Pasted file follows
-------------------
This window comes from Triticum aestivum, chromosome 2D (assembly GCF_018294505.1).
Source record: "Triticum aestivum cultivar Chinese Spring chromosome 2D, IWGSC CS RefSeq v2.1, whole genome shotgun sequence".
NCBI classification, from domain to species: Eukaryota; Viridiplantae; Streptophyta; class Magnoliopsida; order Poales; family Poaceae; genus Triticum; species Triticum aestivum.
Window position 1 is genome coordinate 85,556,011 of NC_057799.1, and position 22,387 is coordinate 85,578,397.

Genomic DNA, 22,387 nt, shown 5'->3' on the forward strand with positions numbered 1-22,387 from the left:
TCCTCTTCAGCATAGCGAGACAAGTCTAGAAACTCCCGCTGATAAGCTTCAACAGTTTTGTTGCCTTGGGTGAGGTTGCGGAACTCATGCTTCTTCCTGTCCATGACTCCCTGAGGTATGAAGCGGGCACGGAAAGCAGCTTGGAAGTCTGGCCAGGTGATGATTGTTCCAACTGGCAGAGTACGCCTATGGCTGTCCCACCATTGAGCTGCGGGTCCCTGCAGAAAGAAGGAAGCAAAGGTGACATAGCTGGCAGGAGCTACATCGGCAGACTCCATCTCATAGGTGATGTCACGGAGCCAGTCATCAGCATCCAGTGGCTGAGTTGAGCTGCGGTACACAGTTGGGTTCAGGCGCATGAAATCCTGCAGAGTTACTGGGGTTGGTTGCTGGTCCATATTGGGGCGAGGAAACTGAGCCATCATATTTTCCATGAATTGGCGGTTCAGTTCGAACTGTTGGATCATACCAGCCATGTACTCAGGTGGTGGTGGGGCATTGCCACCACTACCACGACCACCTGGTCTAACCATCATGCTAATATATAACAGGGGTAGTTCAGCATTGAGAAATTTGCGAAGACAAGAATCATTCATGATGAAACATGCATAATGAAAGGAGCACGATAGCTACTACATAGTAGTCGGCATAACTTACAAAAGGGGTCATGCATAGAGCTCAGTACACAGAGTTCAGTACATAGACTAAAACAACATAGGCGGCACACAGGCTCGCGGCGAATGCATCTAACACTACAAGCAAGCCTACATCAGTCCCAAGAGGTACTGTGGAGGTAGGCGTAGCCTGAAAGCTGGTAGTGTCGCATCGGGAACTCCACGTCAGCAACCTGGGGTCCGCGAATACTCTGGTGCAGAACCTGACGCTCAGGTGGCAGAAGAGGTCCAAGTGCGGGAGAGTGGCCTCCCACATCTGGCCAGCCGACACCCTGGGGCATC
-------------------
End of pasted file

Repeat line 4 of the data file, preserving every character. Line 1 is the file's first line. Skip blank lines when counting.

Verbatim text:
Window position 1 is genome coordinate 85,556,011 of NC_057799.1, and position 22,387 is coordinate 85,578,397.